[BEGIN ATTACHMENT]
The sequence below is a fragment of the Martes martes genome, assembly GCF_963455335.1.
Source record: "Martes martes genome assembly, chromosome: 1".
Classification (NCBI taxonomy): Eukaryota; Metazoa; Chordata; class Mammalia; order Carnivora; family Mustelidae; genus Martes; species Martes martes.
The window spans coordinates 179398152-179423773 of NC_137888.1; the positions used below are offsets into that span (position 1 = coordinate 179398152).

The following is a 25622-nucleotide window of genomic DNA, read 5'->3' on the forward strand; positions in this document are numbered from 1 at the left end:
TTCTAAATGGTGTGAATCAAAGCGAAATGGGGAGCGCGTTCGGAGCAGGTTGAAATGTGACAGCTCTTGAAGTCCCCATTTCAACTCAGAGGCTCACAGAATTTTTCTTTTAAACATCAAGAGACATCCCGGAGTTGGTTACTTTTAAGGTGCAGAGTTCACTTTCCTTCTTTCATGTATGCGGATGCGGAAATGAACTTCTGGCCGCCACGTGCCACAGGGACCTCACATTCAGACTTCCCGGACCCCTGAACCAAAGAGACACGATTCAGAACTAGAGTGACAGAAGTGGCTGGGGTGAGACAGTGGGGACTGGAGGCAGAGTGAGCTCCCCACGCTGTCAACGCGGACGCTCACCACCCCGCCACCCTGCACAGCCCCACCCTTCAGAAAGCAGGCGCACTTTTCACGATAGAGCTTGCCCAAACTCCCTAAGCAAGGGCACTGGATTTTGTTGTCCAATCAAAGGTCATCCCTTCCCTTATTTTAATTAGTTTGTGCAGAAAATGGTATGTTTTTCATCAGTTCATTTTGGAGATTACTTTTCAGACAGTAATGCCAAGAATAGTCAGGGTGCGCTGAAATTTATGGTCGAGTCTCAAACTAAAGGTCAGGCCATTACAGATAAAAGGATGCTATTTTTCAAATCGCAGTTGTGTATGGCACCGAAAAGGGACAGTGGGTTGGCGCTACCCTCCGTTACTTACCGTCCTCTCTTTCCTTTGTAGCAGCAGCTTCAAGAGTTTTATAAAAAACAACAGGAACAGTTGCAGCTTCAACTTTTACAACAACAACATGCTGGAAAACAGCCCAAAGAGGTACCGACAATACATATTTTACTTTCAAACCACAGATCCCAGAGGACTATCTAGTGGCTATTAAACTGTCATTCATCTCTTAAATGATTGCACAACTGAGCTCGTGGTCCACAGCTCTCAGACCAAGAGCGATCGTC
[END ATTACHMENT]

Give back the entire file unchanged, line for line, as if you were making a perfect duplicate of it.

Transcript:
The sequence below is a fragment of the Martes martes genome, assembly GCF_963455335.1.
Source record: "Martes martes genome assembly, chromosome: 1".
Classification (NCBI taxonomy): Eukaryota; Metazoa; Chordata; class Mammalia; order Carnivora; family Mustelidae; genus Martes; species Martes martes.
The window spans coordinates 179398152-179423773 of NC_137888.1; the positions used below are offsets into that span (position 1 = coordinate 179398152).

The following is a 25622-nucleotide window of genomic DNA, read 5'->3' on the forward strand; positions in this document are numbered from 1 at the left end:
TTCTAAATGGTGTGAATCAAAGCGAAATGGGGAGCGCGTTCGGAGCAGGTTGAAATGTGACAGCTCTTGAAGTCCCCATTTCAACTCAGAGGCTCACAGAATTTTTCTTTTAAACATCAAGAGACATCCCGGAGTTGGTTACTTTTAAGGTGCAGAGTTCACTTTCCTTCTTTCATGTATGCGGATGCGGAAATGAACTTCTGGCCGCCACGTGCCACAGGGACCTCACATTCAGACTTCCCGGACCCCTGAACCAAAGAGACACGATTCAGAACTAGAGTGACAGAAGTGGCTGGGGTGAGACAGTGGGGACTGGAGGCAGAGTGAGCTCCCCACGCTGTCAACGCGGACGCTCACCACCCCGCCACCCTGCACAGCCCCACCCTTCAGAAAGCAGGCGCACTTTTCACGATAGAGCTTGCCCAAACTCCCTAAGCAAGGGCACTGGATTTTGTTGTCCAATCAAAGGTCATCCCTTCCCTTATTTTAATTAGTTTGTGCAGAAAATGGTATGTTTTTCATCAGTTCATTTTGGAGATTACTTTTCAGACAGTAATGCCAAGAATAGTCAGGGTGCGCTGAAATTTATGGTCGAGTCTCAAACTAAAGGTCAGGCCATTACAGATAAAAGGATGCTATTTTTCAAATCGCAGTTGTGTATGGCACCGAAAAGGGACAGTGGGTTGGCGCTACCCTCCGTTACTTACCGTCCTCTCTTTCCTTTGTAGCAGCAGCTTCAAGAGTTTTATAAAAAACAACAGGAACAGTTGCAGCTTCAACTTTTACAACAACAACATGCTGGAAAACAGCCCAAAGAGGTACCGACAATACATATTTTACTTTCAAACCACAGATCCCAGAGGACTATCTAGTGGCTATTAAACTGTCATTCATCTCTTAAATGATTGCACAACTGAGCTCGTGGTCCACAGCTCTCAGACCAAGAGCGATCGTC